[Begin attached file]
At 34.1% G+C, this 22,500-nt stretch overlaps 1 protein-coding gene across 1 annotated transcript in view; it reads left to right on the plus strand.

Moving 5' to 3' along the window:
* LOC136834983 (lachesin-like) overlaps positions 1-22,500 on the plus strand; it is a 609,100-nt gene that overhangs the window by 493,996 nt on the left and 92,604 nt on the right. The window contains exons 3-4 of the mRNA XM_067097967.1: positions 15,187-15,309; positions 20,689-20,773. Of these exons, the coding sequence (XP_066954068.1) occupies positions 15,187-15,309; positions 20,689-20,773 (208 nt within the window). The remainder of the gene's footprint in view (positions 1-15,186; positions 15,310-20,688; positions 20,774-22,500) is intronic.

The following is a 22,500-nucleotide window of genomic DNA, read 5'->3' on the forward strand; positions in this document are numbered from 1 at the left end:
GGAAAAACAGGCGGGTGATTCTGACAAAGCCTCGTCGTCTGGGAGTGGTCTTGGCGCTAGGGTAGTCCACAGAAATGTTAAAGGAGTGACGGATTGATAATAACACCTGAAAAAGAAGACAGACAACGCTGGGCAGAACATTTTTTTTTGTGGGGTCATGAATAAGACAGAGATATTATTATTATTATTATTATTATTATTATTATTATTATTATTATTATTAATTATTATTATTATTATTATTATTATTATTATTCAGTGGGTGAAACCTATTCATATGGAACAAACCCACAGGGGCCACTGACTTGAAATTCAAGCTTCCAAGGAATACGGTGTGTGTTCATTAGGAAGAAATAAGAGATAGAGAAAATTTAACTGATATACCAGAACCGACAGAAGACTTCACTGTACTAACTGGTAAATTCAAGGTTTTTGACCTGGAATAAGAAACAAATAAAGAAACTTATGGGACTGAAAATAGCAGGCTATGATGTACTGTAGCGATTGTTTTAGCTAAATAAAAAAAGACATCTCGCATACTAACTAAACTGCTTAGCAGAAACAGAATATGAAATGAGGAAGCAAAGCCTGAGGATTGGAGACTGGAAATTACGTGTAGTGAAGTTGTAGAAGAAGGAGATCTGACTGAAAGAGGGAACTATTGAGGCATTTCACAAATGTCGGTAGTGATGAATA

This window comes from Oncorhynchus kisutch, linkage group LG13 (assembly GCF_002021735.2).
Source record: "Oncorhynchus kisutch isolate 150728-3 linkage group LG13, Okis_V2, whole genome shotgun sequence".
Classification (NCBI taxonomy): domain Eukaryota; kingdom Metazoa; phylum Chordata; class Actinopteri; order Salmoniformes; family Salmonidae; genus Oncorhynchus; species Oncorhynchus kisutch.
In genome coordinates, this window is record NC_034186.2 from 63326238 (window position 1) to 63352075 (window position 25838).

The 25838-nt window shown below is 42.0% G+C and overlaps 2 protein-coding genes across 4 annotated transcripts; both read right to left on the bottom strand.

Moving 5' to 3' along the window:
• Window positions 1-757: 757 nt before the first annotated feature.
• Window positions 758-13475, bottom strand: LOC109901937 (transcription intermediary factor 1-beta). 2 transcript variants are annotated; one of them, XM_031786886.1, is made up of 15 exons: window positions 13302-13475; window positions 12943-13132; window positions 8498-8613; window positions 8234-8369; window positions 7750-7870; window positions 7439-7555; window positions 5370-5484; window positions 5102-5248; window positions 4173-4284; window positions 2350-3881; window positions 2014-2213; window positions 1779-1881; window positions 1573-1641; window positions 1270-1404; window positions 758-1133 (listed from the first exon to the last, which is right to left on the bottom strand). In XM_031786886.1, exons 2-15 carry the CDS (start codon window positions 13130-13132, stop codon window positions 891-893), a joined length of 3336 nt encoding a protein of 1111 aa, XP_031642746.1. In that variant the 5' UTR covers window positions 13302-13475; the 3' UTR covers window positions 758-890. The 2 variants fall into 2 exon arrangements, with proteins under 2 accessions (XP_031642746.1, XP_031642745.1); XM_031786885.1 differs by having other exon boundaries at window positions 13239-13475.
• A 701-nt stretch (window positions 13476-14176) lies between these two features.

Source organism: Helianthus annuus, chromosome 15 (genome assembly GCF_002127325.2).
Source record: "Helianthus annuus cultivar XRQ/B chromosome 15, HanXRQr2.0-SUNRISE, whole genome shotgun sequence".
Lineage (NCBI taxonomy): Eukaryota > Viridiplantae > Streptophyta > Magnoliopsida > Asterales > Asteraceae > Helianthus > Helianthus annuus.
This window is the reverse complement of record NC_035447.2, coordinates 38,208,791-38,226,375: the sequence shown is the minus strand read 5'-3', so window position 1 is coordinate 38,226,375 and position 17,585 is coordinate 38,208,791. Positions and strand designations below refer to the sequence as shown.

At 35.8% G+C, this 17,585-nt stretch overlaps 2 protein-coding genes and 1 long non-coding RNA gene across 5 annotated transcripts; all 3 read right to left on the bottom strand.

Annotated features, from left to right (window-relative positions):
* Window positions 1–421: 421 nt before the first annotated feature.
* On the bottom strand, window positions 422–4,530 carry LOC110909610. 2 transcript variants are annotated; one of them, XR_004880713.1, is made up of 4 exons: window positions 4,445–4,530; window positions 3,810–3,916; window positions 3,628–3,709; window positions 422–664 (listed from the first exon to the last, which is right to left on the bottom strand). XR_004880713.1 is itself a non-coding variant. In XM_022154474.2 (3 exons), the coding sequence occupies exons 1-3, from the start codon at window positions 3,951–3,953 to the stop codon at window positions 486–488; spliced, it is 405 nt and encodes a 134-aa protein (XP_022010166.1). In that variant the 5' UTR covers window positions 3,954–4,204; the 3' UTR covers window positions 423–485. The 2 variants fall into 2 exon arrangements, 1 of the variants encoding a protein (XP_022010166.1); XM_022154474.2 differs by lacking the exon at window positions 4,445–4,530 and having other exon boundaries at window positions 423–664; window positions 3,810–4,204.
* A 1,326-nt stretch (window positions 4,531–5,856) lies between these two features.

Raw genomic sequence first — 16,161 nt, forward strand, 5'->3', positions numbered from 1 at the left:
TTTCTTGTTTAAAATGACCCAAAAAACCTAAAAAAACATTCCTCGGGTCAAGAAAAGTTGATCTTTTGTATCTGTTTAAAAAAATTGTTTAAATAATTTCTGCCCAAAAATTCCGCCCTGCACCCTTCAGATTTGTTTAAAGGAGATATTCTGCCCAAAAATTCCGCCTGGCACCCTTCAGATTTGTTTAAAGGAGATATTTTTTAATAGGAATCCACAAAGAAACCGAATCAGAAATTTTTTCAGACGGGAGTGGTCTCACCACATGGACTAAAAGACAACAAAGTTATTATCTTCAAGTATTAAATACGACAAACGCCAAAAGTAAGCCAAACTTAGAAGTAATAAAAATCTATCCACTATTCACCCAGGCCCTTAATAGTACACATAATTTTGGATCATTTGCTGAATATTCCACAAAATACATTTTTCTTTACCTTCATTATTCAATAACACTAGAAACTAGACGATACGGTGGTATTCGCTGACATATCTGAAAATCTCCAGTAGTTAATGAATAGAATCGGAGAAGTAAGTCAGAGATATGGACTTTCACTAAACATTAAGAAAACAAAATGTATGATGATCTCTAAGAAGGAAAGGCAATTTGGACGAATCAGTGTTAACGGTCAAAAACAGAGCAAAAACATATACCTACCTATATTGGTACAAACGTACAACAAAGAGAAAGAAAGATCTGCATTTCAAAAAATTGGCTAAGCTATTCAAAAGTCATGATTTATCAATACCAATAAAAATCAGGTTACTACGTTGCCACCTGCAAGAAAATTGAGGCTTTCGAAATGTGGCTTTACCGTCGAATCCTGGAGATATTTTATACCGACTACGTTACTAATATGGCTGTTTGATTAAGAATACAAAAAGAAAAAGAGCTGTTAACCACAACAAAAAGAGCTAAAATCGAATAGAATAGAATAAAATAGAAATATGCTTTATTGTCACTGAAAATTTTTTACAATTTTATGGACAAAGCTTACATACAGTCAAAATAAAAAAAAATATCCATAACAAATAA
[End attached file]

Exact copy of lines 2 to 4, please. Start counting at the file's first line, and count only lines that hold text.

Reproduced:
Moving 5' to 3' along the window:
* LOC136834983 (lachesin-like) overlaps positions 1-22,500 on the plus strand; it is a 609,100-nt gene that overhangs the window by 493,996 nt on the left and 92,604 nt on the right. The window contains exons 3-4 of the mRNA XM_067097967.1: positions 15,187-15,309; positions 20,689-20,773. Of these exons, the coding sequence (XP_066954068.1) occupies positions 15,187-15,309; positions 20,689-20,773 (208 nt within the window). The remainder of the gene's footprint in view (positions 1-15,186; positions 15,310-20,688; positions 20,774-22,500) is intronic.

The following is a 22,500-nucleotide window of genomic DNA, read 5'->3' on the forward strand; positions in this document are numbered from 1 at the left end: